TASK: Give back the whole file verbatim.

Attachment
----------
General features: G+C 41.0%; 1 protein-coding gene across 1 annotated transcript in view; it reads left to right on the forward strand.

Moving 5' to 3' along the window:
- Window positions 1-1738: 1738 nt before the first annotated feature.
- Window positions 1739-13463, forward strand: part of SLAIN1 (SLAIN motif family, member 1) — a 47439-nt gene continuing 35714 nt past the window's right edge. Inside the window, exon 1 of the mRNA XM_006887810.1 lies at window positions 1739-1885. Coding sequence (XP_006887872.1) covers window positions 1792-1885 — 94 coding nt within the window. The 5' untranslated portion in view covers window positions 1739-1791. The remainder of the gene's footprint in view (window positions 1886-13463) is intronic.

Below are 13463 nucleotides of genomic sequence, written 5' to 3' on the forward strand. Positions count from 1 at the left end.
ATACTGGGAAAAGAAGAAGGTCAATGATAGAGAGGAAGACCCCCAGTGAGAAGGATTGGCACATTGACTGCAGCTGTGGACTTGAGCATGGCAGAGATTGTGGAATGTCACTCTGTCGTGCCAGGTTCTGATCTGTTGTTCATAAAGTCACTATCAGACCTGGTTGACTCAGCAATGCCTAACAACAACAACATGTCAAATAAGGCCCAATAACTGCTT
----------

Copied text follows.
General features: G+C 41.0%; 1 protein-coding gene across 1 annotated transcript in view; it reads left to right on the forward strand.

Moving 5' to 3' along the window:
- Window positions 1-1738: 1738 nt before the first annotated feature.
- Window positions 1739-13463, forward strand: part of SLAIN1 (SLAIN motif family, member 1) — a 47439-nt gene continuing 35714 nt past the window's right edge. Inside the window, exon 1 of the mRNA XM_006887810.1 lies at window positions 1739-1885. Coding sequence (XP_006887872.1) covers window positions 1792-1885 — 94 coding nt within the window. The 5' untranslated portion in view covers window positions 1739-1791. The remainder of the gene's footprint in view (window positions 1886-13463) is intronic.

Below are 13463 nucleotides of genomic sequence, written 5' to 3' on the forward strand. Positions count from 1 at the left end.
ATACTGGGAAAAGAAGAAGGTCAATGATAGAGAGGAAGACCCCCAGTGAGAAGGATTGGCACATTGACTGCAGCTGTGGACTTGAGCATGGCAGAGATTGTGGAATGTCACTCTGTCGTGCCAGGTTCTGATCTGTTGTTCATAAAGTCACTATCAGACCTGGTTGACTCAGCAATGCCTAACAACAACAACATGTCAAATAAGGCCCAATAACTGCTT